I completely agree with your editor. Following recent political events, I needed an escape – a place to go where I felt safe. I decided to reread all of Deborah Crombie’s books in order. It has been such a pleasure for me to dive deep into the world of Gemma and Duncan for a sustained period (17 books). When I saw the title of your post I asked myself why I am so attached to her series and the answer that immediately came to mind is definitely my attachment to her characters. There are many things I love about her books but watching her characters and their relationships grow and change over time is the primary reason I keep coming back for more. I don’t know what I’d do if she stopped writing!

  5. Kate Flora says:

    On the flip side, I am easily turned off by stories where there is no moral center or the character/writer asserts morality but lets the character off the hook. That will make me stop reading very quickly.

    And I agree…we become attached to more than just the central character. Many years ago, several series writers killed off their protagonist’s significant other, and I started getting letters saying if I killed Thea’s Andre they would stop reading. It is important for us to recognize the contract that exists between writers and readers of a series–they have expectations and a relationship that we need to respect. I was surprised to learn this.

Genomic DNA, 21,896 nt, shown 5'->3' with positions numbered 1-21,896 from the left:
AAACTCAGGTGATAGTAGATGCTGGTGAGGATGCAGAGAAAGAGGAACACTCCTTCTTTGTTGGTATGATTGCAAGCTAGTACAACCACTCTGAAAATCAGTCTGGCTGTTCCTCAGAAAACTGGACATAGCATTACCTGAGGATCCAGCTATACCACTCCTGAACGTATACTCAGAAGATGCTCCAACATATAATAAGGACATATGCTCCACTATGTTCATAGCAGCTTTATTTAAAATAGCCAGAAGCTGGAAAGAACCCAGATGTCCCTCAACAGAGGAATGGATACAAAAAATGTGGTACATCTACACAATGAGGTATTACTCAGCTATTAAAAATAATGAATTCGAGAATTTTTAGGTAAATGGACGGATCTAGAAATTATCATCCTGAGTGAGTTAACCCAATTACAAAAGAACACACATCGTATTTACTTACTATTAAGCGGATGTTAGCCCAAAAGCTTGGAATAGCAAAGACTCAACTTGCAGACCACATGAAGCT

Another surprise is how we, as the writers, become attached to our characters just as readers do, and as we write, we’re curious to see how they evolve.

    Good luck with writing jail.

  6. Monica says:

    What keeps me coming back is the desire to find out how the continuing characters are faring. And, yes, sometimes it’s the the secondary character’s story that is more compelling. The main character must have personal growth. S/he should not be the same 5 books in. We should see the changes that time brings.

    The storytelling needs to be engaging. When I can think to myself, ‘ah, the writer is moving the plot along,’ I’ve lost my concentration.

    Love your choices of authors! I’d move to Three Pines in a heartbeat.

    • Barb Ross says: